Our writers search for bright side in Thanksgiving Day loss to Chicago Bears on Thursday, Nov. 22, 2018.
Shawn Windsor and Dave Birkett and Carlos Monarrez, Detroit Free Press
With five games left in the regular season, the Detroit Lions are all but out of the NFC playoff hunt.
They host the Los Angeles Rams next week, have two winnable road trips to Arizona and Buffalo after that, and close the season with tough division games against the Minnesota Vikings and Green Bay Packers.
A 5-0 record in those games would be nice, but is improbable. An 0-5 record would help the Lions’ draft positioning, but that would further stain Matt Patricia’s first year as head coach and offer no positive momentum heading into a crucial offseason.
More likely, the Lions end up somewhere in between those two extremes, and most important of all is that they show some growth on the field.
With that in mind, here are five things I want to see from the Lions over the final five weeks:
1. Continued improvements on run defense
The Lions were downright terrible against the run the first two months of the season, but they’ve been pretty damn good of late. In games against the Chicago Bears (twice) and Carolina Panthers, the Lions have allowed a total of 148 yards on the ground. That’s fewer yards than they’ve allowed in four games this season, and best in the NFL in that span (entering Sunday’s games).
Damon Harrison’s acquisition has been a big part of the Lions’ recent success against the run, but he’s not the only reason for the turnaround. The Lions are getting better collective play from their linebackers, and they’ve turned off the spigot on the big play.
The Lions have not allowed a run longer than 10 yards in the last three games, a sign that players are getting more comfortable in a defense that looked overwhelmed to start the season.
2. More of the young DBs
There are two young defensive backs in particular, safety Tracy Walker and cornerback Mike Ford, who warrant longer looks.
The Lions spent a third-round pick on Walker, but he’s seen only spot duty on defense (about 18 percent of the snaps) as the Lions’ fourth safety. With Glover Quin on the decline, there’s a chance, though, that Walker could be headed for a much bigger role in 2019. He’s long, athletic, he’s flashed on special teams, and it’s time to get him a few more defensive snaps so the Lions can better evaluate how aggressive they need to be in addressing the safety position this offseason.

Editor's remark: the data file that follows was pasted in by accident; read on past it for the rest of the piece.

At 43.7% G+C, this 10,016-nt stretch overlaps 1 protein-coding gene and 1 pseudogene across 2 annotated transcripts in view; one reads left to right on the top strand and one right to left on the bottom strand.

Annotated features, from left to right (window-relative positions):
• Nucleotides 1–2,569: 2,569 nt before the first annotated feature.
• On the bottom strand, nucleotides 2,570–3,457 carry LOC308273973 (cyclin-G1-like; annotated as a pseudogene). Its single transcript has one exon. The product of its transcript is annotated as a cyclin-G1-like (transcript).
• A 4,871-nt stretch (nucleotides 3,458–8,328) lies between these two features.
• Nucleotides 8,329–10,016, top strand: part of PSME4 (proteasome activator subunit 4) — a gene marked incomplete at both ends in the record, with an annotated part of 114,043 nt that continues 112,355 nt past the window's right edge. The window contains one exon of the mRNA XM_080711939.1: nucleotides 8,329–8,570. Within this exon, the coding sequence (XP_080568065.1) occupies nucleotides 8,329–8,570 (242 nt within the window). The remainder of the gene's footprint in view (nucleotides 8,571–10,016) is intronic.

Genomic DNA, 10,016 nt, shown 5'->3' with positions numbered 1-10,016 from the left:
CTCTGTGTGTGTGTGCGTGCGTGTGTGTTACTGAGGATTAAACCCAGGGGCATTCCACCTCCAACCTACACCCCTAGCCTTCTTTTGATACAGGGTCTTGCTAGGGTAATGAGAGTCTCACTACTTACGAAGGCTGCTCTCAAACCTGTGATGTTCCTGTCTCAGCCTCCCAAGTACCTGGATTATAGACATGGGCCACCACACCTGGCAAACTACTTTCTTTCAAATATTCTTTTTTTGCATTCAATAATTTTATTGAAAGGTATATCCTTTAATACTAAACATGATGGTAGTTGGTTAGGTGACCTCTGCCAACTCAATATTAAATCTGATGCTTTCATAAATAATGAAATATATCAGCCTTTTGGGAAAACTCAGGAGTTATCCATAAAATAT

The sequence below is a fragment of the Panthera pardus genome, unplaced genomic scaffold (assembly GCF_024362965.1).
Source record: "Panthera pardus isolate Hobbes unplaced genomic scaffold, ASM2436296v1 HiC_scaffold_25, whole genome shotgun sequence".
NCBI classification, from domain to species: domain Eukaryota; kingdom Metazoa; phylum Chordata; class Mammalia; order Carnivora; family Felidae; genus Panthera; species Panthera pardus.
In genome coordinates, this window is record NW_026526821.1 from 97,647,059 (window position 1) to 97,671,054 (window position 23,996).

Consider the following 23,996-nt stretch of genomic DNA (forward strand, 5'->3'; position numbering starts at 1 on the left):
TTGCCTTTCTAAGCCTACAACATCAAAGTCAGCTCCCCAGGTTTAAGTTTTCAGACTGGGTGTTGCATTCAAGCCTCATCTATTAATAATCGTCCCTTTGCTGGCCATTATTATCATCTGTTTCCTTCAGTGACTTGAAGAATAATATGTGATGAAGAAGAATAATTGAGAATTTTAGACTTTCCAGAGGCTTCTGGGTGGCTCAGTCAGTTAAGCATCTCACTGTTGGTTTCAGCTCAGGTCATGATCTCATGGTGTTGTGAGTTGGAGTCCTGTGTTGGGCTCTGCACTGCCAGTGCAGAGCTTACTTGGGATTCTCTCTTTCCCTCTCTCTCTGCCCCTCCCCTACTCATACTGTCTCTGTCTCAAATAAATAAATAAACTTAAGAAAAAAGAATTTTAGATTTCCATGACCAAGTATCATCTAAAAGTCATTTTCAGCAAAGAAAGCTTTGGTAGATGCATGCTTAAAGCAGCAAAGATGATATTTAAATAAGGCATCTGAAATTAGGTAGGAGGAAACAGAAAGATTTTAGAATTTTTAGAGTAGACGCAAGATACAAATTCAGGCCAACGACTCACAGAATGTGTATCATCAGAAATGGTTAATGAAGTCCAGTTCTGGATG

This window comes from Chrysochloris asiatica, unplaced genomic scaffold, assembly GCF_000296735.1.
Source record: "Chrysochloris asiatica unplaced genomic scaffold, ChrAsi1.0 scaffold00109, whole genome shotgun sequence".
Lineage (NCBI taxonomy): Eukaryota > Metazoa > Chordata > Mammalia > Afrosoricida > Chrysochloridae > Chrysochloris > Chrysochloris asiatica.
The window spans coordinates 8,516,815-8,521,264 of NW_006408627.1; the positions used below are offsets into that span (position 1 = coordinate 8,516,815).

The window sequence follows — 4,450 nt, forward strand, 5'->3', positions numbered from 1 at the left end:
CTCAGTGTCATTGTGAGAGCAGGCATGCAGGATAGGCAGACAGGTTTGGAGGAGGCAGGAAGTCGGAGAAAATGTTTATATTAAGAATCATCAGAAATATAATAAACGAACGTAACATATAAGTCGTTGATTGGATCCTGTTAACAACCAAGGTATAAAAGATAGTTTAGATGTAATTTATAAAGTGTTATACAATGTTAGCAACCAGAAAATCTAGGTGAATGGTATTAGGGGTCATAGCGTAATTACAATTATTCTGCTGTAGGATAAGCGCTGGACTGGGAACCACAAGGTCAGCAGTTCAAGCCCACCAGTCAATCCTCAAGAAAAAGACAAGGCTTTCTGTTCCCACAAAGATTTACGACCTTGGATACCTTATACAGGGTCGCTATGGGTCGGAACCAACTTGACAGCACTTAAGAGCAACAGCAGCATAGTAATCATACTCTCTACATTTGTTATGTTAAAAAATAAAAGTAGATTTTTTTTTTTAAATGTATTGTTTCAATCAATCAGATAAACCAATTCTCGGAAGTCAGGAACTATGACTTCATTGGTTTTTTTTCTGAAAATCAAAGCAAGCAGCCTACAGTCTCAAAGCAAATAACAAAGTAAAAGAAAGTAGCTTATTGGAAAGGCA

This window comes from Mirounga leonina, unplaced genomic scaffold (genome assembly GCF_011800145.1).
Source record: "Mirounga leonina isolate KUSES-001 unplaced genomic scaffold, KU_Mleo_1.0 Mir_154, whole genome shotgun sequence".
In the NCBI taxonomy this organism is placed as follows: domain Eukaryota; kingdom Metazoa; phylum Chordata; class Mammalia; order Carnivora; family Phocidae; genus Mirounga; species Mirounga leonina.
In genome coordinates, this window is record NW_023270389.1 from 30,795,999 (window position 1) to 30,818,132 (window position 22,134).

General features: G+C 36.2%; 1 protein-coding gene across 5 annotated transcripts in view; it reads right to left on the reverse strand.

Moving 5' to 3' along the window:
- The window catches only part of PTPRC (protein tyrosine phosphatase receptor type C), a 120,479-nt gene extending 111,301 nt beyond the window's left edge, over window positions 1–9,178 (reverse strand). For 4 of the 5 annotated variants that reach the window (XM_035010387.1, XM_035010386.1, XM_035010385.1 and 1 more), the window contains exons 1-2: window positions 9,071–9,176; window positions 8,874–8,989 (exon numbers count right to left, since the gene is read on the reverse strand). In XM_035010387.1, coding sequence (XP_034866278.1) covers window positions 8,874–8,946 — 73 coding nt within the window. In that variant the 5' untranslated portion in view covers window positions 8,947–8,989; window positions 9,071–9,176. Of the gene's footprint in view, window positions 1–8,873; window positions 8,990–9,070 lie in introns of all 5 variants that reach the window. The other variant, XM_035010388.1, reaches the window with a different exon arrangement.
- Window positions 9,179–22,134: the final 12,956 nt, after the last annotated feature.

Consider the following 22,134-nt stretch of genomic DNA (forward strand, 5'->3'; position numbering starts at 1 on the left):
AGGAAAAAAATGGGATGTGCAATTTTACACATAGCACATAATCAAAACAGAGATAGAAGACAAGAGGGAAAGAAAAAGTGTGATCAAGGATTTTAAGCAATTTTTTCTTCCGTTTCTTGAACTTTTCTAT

Ford played well enough at the end of the preseason to earn a practice-squad spot as a developmental nickel cornerback and safety, but he’s been pressed into duties at outside corner the last two weeks and held his own. An undrafted rookie out of Southeast Missouri State, Ford has done everything right to get to this point and he’s worth getting more seasoning as the Lions look toward the future.
3. A healthy Kerryon Johnson
Johnson is one game into what’s expected to be a multiple-week absence from the knee injury he suffered Nov. 18. There’s no point in rushing him back, not with the playoffs a distant speck on the horizon, but if he can return to the field healthy for the final few games, and run like he did before his injury, that’d bring huge peace of mind to the organization.
Johnson was the Lions’ MVP the first 10 games of the season, but he did enter the NFL with an extensive injury history. Regardless of what he does the rest of the year, I’m of the belief that the Lions need to address the running back position again this offseason and find themselves a capable backup.
4. The old Matthew Stafford
Stafford has been nowhere near the Lions’ biggest problem this season, but he also hasn’t played as well as he did in previous years. He’s the quarterback now and for the foreseeable future, and the Lions need to get him performing at a high level again.
Maybe that’s with better protection up front, maybe that’s by letting him take some shots downfield once he has his full complement of weapons, or maybe that doesn’t come until the offseason with a coordinator change. But after another physically and mentally draining year, Stafford could use some positive vibes this holiday season.
Three of them. The Lions aren’t going to beat the Los Angeles Rams next Sunday. They might lose by two touchdowns. But they better go on the road and beat both the Arizona Cardinals and Buffalo Bills, who are two of the worst teams in the NFL, and it’d be nice if they could win a division game, too.
Clearly, I don’t believe in tanking, not unless you need a quarterback and are in line to land an Andrew Luck-type with the No. 1 pick. But after a tough transition to Patricia, this organization needs to give its fans, locker room and pending free agents everywhere some reason for hope. There’s not much right now at 4-7, and I fear what a disastrous December would mean for 2019 and beyond.
Contact Dave Birkett: firstname.lastname@example.org. Follow him on Twitter @davebirkett. Download our Lions Xtra app for free on Apple and Android!